The Longest Journey
Low-Spoiler Guide to Revelation
Welcome to my Revelation hints page. (-: If you're new to this series of low-spoiler computer game walkthroughs, the idea behind them is to point gamers
towards things they might not have tried in each game rather than giving step-by-step instructions or divulging puzzle solutions. There's not much
point in playing a puzzle game if you know the solutions in advance, after all.
So these pages are as close to spoiler-free as possible while still providing
some valuable Revelation hints and tips. If you are looking for
the solution to a particular puzzle, I recommend the UHS site--due to the way their pages are
set up you can only see one hint at a time, so you can get the answer to one pesky puzzle without ruining all the others for yourself.
Here's the UHS page for Revelation, if that interests you.
My site, meanwhile,
focuses on exactly the things UHS and other traditional walkthroughs don't: the non-critical parts of the game, little detours you can take, extra
details you might miss if you did only what was strictly necessary to complete the game. If you want even fewer spoilers--you're considering whether or not
to buy the game, for example--please try my Revelation Review page to find all the pertinant
information in one convenient spoiler-free package.
Now, on with the game!
Revelation Hints and Tips
Revelation Cheats and Links
The Backseat Game Designer: Revelation Critique
Myst IV: Revelation is a recent puzzle adventure game in the venerable Myst series. Like other Myst titles, Revelation gives you a simple 3D
point-and-click interface with which to navigate a sequence of puzzles and linear plot. This offering is very much like the last few (there have been
very few innovations in the Myst series since the first game), but it's well-crafted and I did not encounter any bugs in it at all, nor any serious
gameplay issues. However, there are a number of things you may want to be aware of before beginning to play in order to get maximum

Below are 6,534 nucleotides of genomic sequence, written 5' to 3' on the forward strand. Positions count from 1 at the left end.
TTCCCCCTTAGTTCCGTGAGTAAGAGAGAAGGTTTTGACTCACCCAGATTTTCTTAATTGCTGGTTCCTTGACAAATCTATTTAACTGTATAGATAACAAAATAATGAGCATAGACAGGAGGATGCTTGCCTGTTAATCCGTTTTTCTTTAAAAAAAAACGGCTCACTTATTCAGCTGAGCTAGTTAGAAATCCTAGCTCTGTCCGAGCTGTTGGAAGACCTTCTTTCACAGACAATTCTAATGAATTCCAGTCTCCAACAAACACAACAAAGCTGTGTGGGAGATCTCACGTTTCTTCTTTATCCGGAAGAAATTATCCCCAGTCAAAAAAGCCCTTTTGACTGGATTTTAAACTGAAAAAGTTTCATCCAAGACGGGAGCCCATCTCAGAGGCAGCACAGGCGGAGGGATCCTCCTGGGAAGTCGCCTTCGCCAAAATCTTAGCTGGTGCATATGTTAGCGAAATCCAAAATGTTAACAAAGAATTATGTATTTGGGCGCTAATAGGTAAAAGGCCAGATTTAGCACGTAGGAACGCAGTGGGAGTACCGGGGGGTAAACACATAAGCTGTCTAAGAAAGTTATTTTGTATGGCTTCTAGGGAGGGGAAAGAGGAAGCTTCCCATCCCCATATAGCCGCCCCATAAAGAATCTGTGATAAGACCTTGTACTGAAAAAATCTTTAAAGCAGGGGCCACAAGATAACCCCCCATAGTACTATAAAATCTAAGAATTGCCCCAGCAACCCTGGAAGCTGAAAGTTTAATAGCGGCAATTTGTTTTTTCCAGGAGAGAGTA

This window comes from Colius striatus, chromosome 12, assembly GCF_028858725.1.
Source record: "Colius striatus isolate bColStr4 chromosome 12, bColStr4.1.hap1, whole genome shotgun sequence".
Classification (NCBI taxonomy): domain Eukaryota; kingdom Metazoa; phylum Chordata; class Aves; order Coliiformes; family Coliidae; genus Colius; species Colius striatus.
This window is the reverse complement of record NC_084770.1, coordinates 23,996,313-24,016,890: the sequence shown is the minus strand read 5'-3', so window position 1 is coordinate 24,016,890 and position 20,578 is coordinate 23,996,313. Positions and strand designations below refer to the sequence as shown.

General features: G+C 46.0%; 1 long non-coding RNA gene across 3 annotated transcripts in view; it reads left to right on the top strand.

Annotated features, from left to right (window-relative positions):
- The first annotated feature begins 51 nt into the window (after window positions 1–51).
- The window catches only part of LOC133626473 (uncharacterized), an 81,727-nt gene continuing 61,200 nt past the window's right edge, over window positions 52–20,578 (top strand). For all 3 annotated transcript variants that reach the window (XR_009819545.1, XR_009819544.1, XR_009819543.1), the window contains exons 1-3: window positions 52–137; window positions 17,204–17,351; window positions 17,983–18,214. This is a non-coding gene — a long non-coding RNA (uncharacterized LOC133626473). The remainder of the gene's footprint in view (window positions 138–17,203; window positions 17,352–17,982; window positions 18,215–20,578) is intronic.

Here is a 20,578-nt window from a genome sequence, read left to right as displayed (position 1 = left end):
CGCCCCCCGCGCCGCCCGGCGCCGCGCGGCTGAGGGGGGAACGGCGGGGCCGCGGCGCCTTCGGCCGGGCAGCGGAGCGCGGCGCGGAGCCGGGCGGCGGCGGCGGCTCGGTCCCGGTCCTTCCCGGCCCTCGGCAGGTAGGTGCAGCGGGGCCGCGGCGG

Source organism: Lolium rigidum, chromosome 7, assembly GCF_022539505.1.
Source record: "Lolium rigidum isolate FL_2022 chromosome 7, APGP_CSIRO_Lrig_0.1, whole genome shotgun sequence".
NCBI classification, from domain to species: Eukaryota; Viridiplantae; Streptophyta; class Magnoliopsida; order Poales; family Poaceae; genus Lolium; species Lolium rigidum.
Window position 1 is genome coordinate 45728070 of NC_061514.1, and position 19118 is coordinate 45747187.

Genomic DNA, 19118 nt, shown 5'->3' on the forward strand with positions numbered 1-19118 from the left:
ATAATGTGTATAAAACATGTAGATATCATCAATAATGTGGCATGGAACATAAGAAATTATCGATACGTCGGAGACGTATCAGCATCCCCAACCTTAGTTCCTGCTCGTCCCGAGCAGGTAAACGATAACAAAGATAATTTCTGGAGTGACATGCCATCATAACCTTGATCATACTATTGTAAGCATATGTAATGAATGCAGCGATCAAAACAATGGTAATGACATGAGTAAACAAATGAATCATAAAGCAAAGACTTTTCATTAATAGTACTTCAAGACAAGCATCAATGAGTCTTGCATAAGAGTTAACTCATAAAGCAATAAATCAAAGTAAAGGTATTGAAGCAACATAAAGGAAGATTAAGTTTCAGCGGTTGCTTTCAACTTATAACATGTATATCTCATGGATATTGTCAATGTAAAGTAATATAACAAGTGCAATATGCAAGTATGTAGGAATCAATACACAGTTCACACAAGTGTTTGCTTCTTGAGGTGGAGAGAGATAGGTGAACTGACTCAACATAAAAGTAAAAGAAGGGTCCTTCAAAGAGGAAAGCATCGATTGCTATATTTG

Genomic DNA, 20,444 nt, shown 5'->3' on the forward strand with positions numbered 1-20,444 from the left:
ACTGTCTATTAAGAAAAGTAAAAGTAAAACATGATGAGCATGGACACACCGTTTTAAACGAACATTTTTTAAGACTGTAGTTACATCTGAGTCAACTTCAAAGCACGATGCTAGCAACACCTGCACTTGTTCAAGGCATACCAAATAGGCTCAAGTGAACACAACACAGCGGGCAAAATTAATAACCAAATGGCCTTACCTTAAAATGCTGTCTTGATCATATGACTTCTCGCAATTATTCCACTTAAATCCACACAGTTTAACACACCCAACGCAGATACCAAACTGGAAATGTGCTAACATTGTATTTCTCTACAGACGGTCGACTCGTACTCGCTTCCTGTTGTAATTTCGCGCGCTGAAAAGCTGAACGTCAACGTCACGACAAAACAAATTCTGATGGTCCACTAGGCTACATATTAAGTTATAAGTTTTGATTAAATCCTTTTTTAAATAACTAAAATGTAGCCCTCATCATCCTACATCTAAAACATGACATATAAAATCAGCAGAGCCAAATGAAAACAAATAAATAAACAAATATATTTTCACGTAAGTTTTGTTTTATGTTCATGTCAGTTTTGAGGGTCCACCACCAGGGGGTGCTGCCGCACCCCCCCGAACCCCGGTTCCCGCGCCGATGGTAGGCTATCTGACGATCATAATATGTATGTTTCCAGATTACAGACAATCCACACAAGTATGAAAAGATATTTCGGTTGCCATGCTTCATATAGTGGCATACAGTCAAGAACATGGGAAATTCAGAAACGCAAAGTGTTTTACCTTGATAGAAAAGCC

enjoyment out of the game. Without spoiling anything:
Movement: Movement in Myst 4: Revelation has been substantially improved over previous installments. It's still a slideshow, but
a 3D one, and you can turn to explore each environment freely. Exits are always visible when you mouse over them. The only glitch in Revelation's
navigation is that it is no longer possible to skip elevator animations and other "rides." Since there are many of these animations and you may need to
go back and forth frequently, this gets wearying. Don't miss the "zap" button in the lower right-hand corner--unlike other Myst games where the zap
function is rarely useful, in Revelation, you can use it to teleport between already-visited key locations in the same Age, which can save you a lot of
wasted navigation time.
Inventory: For the most part you cannot pick up objects in Revelation, so don't waste any time trying to (even when something
looks like it ought to be an extremely useful object).
Interface: Your only method of interacting with the gameworld is by clicking on it. You can manipulate anything that gives you
either an open-hand cursor, pointing-finger cursor, or magnifying-glass cursor. On some occasions you will need to click
something and then pull it in the appropriate direction, but this is usually intuitive (pulling a lever down and so forth).
Camera: Revelation offers players a digital camera that can take screenshots. Some players may like to do this to help them note
down maps and visual clues. Personally, I wound up jotting everything down on a piece of paper anyway. You can't teach an old dog new
tricks, I guess.
Yeesha's Amulet: Once you get Yeesha's amulet, you can use it to view psychometric images of important memories that
happened in any location you're viewing. (These can be anyone's memories: on a few occasions they are even your own!) I have a list of all
the locations that trigger amulet memories, without giving away what any
of the memories you will see or hear there actually are; the list is currently incomplete except for the Tomahna memories.
Time Management: Time does not pass in Revelation, and you can take as long as you like exploring any part of it you choose
in any order you want to. The only exception is at the very end of the game; when two characters are demanding you make a
decision, dawdling too long without deciding anything at all will eventually result in your death (and in an incredibly stupid way, too).
Problem Spots: There are no realtime sequences in Revelation and no potential dead ends; until the final endgame, there
is no way to lose the game and no alternate paths to take. The only pitfall is if you are hard of hearing or cannot get the audio on the game
to function, because there are several quests that require you to remember, produce, and respond to audio cues, and for some aggravating reason
the characters' speeches cannot be subtitled (a step backwards from Myst 3: Exile).
Go on to the walkthrough!
Go back to the Adventure Game Reviews
Go back to the main Computer Game Reviews
Native Americans for children
Native American boy names
Tribal tattoo art
Language of the day: Blackfoot
Send me email